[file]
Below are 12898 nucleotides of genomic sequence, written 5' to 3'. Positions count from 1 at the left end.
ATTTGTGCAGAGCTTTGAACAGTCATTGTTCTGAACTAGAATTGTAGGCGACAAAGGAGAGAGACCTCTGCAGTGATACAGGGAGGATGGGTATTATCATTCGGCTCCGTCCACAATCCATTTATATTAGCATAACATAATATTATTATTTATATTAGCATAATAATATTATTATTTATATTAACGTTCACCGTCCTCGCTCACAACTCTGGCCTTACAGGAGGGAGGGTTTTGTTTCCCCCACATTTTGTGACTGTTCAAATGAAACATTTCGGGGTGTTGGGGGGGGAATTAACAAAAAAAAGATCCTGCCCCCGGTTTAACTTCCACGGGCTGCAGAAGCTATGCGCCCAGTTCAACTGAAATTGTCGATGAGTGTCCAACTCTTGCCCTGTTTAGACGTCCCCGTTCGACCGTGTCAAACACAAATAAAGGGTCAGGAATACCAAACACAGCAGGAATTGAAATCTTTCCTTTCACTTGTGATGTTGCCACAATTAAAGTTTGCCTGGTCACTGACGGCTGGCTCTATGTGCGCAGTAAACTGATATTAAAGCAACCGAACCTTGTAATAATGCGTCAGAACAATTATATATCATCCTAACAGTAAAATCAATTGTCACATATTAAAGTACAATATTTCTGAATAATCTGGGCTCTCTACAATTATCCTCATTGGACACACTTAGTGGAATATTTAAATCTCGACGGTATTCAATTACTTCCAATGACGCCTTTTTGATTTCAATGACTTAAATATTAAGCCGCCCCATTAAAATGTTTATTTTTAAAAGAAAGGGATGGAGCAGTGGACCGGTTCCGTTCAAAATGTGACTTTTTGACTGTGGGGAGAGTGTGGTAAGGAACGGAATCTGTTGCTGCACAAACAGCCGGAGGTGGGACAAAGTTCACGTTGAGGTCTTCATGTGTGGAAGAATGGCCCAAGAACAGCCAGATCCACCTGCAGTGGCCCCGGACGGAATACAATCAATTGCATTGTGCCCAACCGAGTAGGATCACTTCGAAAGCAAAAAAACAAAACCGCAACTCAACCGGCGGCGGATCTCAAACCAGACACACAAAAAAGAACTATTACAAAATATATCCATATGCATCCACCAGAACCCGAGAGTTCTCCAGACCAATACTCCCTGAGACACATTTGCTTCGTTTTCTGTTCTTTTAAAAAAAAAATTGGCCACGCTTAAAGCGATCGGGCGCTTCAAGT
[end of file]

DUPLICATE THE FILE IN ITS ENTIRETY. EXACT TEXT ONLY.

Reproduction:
Below are 12898 nucleotides of genomic sequence, written 5' to 3'. Positions count from 1 at the left end.
ATTTGTGCAGAGCTTTGAACAGTCATTGTTCTGAACTAGAATTGTAGGCGACAAAGGAGAGAGACCTCTGCAGTGATACAGGGAGGATGGGTATTATCATTCGGCTCCGTCCACAATCCATTTATATTAGCATAACATAATATTATTATTTATATTAGCATAATAATATTATTATTTATATTAACGTTCACCGTCCTCGCTCACAACTCTGGCCTTACAGGAGGGAGGGTTTTGTTTCCCCCACATTTTGTGACTGTTCAAATGAAACATTTCGGGGTGTTGGGGGGGGAATTAACAAAAAAAAGATCCTGCCCCCGGTTTAACTTCCACGGGCTGCAGAAGCTATGCGCCCAGTTCAACTGAAATTGTCGATGAGTGTCCAACTCTTGCCCTGTTTAGACGTCCCCGTTCGACCGTGTCAAACACAAATAAAGGGTCAGGAATACCAAACACAGCAGGAATTGAAATCTTTCCTTTCACTTGTGATGTTGCCACAATTAAAGTTTGCCTGGTCACTGACGGCTGGCTCTATGTGCGCAGTAAACTGATATTAAAGCAACCGAACCTTGTAATAATGCGTCAGAACAATTATATATCATCCTAACAGTAAAATCAATTGTCACATATTAAAGTACAATATTTCTGAATAATCTGGGCTCTCTACAATTATCCTCATTGGACACACTTAGTGGAATATTTAAATCTCGACGGTATTCAATTACTTCCAATGACGCCTTTTTGATTTCAATGACTTAAATATTAAGCCGCCCCATTAAAATGTTTATTTTTAAAAGAAAGGGATGGAGCAGTGGACCGGTTCCGTTCAAAATGTGACTTTTTGACTGTGGGGAGAGTGTGGTAAGGAACGGAATCTGTTGCTGCACAAACAGCCGGAGGTGGGACAAAGTTCACGTTGAGGTCTTCATGTGTGGAAGAATGGCCCAAGAACAGCCAGATCCACCTGCAGTGGCCCCGGACGGAATACAATCAATTGCATTGTGCCCAACCGAGTAGGATCACTTCGAAAGCAAAAAAACAAAACCGCAACTCAACCGGCGGCGGATCTCAAACCAGACACACAAAAAAGAACTATTACAAAATATATCCATATGCATCCACCAGAACCCGAGAGTTCTCCAGACCAATACTCCCTGAGACACATTTGCTTCGTTTTCTGTTCTTTTAAAAAAAAAATTGGCCACGCTTAAAGCGATCGGGCGCTTCAAGT